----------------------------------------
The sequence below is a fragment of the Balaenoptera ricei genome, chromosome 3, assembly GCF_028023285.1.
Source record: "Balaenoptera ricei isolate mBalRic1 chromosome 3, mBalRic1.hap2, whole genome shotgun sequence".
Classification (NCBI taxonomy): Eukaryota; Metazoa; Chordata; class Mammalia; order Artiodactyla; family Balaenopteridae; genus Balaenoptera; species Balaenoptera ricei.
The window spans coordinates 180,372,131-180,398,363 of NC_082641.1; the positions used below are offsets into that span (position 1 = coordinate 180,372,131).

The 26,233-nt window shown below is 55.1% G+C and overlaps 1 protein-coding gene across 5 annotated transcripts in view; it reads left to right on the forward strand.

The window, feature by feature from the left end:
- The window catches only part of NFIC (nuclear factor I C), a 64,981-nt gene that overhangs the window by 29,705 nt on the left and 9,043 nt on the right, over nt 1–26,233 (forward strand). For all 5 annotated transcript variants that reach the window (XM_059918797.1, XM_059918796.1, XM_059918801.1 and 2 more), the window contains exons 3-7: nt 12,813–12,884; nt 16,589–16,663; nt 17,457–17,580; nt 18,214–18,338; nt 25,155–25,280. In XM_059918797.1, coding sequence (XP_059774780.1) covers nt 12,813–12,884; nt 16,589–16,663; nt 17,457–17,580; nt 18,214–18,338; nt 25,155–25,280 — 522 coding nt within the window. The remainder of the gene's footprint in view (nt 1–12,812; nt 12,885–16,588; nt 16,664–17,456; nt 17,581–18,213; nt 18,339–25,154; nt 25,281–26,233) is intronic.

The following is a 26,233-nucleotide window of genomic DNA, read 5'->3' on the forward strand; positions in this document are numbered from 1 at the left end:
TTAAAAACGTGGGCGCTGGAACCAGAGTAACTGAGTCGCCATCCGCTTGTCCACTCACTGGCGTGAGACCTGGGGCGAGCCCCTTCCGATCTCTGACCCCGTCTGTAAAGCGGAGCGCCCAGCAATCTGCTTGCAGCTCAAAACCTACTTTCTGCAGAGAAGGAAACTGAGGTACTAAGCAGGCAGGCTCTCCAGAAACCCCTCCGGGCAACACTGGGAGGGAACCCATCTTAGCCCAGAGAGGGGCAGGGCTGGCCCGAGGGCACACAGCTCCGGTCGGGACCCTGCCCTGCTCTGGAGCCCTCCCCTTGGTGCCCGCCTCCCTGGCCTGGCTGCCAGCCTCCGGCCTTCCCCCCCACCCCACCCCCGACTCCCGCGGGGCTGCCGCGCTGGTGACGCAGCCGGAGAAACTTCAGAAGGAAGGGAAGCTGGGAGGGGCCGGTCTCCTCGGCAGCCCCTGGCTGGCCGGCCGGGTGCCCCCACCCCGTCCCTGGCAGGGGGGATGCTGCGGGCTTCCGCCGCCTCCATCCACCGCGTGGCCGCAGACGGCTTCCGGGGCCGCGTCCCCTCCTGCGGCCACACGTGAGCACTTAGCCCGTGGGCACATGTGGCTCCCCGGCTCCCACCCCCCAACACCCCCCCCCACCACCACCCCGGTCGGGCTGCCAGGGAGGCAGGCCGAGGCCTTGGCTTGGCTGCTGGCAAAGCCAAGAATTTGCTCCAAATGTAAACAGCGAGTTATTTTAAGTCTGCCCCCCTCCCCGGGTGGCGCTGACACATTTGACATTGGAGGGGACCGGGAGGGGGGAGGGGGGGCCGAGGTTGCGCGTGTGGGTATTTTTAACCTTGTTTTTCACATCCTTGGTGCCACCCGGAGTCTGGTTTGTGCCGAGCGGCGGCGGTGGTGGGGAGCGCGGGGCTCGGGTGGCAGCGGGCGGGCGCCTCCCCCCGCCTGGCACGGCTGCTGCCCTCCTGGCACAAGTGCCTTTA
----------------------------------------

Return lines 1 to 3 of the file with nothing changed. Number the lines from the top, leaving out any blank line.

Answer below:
The sequence below is a fragment of the Balaenoptera ricei genome, chromosome 3, assembly GCF_028023285.1.
Source record: "Balaenoptera ricei isolate mBalRic1 chromosome 3, mBalRic1.hap2, whole genome shotgun sequence".
Classification (NCBI taxonomy): Eukaryota; Metazoa; Chordata; class Mammalia; order Artiodactyla; family Balaenopteridae; genus Balaenoptera; species Balaenoptera ricei.